Four other hip-hop and R&B artists — Childish Gambino, Khalid, No I.D. and SZA — each earned five nominations. In what may be a Grammy first, hip-hop artists account for three of the five nominations in both the Album and Record of the Year categories. Conspicuously absent from the Album, Record and Song of the Year categories is Ed Sheeran, whose only nominations are for Best Pop Solo Performance and Best Pop Vocal Album (for “÷”, which is one of this year’s top-selling albums).

Especially notable are the Song and Record of the Year nominations for the re-mixed version of Luis Fonzi and Daddy Yankee’s mega-hit, “Despacito,” which features a vocal cameo by Justin Bieber. Should it win, the song — which is also nominated in the Best Pop Duo/Group Performance category — would be the first Spanish-language song to do so in Grammy history.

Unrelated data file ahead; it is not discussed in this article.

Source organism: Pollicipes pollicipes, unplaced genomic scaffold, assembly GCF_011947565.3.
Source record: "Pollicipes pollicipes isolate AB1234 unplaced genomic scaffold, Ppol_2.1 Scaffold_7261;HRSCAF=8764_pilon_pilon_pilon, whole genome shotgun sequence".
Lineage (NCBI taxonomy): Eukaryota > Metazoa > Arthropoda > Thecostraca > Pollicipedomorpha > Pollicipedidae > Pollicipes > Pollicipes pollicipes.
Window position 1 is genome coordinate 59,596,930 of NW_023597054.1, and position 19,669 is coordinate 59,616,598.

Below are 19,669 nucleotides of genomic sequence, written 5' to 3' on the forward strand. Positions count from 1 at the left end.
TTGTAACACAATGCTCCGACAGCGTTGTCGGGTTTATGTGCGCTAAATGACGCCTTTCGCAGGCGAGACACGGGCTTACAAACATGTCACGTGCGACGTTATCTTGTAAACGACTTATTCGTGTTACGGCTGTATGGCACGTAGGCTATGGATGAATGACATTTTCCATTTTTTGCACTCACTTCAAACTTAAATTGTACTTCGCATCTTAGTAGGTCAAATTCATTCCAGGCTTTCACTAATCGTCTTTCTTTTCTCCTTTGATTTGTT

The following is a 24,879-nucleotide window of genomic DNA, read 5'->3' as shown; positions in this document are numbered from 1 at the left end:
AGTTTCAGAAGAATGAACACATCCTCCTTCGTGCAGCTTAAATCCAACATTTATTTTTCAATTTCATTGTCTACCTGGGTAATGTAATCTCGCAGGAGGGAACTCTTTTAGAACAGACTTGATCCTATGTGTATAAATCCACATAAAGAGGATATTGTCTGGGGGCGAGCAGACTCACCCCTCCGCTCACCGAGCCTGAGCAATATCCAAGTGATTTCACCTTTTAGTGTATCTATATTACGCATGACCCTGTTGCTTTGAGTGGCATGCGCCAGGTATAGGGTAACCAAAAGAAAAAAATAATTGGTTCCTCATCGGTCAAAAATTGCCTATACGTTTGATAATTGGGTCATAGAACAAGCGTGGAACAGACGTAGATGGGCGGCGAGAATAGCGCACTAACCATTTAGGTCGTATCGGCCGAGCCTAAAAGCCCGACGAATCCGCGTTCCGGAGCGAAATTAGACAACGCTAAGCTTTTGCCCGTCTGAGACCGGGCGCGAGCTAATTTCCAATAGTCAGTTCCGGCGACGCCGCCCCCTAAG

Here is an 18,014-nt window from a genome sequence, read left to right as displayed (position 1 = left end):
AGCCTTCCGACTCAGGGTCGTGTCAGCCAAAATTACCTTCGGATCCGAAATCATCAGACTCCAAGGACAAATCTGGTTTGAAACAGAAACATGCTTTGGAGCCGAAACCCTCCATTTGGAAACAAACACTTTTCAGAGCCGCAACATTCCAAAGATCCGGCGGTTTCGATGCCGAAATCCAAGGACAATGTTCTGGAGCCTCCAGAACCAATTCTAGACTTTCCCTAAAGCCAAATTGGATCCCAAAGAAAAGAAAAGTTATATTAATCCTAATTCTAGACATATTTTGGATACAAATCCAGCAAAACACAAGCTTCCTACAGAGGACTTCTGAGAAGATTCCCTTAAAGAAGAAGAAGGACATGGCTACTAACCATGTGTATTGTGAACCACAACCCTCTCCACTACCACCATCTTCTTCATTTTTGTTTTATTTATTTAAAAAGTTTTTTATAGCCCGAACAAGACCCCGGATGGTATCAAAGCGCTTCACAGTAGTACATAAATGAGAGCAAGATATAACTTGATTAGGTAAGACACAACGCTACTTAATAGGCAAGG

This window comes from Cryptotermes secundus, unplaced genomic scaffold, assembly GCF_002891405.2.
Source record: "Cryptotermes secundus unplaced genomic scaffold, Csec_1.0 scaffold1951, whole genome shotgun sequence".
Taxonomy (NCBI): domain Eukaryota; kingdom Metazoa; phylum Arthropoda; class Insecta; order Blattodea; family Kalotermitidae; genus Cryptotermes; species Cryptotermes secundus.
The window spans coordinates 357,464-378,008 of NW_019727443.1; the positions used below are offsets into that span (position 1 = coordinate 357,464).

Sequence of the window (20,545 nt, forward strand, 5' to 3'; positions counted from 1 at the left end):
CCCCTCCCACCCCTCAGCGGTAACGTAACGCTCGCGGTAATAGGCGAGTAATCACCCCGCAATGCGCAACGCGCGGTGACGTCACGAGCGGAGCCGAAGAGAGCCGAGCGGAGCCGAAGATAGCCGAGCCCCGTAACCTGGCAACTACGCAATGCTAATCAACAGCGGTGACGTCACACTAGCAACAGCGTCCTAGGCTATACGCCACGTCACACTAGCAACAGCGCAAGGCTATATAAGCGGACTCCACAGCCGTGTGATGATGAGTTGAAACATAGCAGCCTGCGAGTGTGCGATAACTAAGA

At least six of the 2018 nominees have San Diego connections, two less than last year, when three former San Diego artists took home Grammys.

This year, La Mesa native Steve Roach’s “Spiral Revolution” is nominated in the Best New Age Album category. Former San Diego pianist Randy Porter — now based in Oregon — earned a Best Jazz Vocal Album nomination for “Porter Plays Porter,” his collaboration with singer Nancy King.

Gospel music legends the Blind Boys of Alabama are nominated in the Best Roots Music Performance for “Let My Mother Live.” It’s a song from the group’s latest album, “Almost Home,” which was co-produced by Belly Up honcho Chris Goldsmith. He has won seven previous Grammys for producing albums by the Blind Boys of Alabama, Ben Harper and Charlie Musselwhite.

The musical “Come From Away,” which opened in 2015 at the La Jolla Playhouse before heading to Broadway, is nominated in the Best Musical Theater Album category.